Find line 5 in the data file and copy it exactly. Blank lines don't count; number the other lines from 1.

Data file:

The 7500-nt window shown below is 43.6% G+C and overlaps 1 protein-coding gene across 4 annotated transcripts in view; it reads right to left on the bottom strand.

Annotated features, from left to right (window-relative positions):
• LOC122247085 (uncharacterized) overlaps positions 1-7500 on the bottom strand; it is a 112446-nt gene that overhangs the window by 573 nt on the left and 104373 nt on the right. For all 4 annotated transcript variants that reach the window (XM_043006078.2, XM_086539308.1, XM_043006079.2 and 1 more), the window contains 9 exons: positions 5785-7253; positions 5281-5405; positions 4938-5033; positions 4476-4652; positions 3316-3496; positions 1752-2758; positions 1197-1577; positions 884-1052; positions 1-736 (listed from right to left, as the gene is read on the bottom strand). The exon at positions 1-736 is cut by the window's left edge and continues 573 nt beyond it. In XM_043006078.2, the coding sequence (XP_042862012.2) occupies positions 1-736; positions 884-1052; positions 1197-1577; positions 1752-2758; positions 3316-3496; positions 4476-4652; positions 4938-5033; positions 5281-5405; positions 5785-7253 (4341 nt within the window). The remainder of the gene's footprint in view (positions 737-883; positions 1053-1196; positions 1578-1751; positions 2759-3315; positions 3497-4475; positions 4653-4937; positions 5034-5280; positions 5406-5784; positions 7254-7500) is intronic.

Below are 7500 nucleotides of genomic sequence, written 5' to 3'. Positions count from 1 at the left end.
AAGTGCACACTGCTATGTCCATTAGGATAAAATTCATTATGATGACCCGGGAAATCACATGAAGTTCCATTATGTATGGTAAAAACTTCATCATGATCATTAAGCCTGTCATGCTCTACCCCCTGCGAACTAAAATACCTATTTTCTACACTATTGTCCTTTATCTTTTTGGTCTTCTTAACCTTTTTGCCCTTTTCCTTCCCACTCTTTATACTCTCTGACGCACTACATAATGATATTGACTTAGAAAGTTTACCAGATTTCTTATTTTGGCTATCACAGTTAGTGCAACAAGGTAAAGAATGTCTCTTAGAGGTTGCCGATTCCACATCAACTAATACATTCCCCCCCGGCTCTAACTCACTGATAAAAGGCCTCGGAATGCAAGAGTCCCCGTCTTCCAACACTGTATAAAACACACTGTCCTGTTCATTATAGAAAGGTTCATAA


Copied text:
AAGTGCACACTGCTATGTCCATTAGGATAAAATTCATTATGATGACCCGGGAAATCACATGAAGTTCCATTATGTATGGTAAAAACTTCATCATGATCATTAAGCCTGTCATGCTCTACCCCCTGCGAACTAAAATACCTATTTTCTACACTATTGTCCTTTATCTTTTTGGTCTTCTTAACCTTTTTGCCCTTTTCCTTCCCACTCTTTATACTCTCTGACGCACTACATAATGATATTGACTTAGAAAGTTTACCAGATTTCTTATTTTGGCTATCACAGTTAGTGCAACAAGGTAAAGAATGTCTCTTAGAGGTTGCCGATTCCACATCAACTAATACATTCCCCCCCGGCTCTAACTCACTGATAAAAGGCCTCGGAATGCAAGAGTCCCCGTCTTCCAACACTGTATAAAACACACTGTCCTGTTCATTATAGAAAGGTTCATAA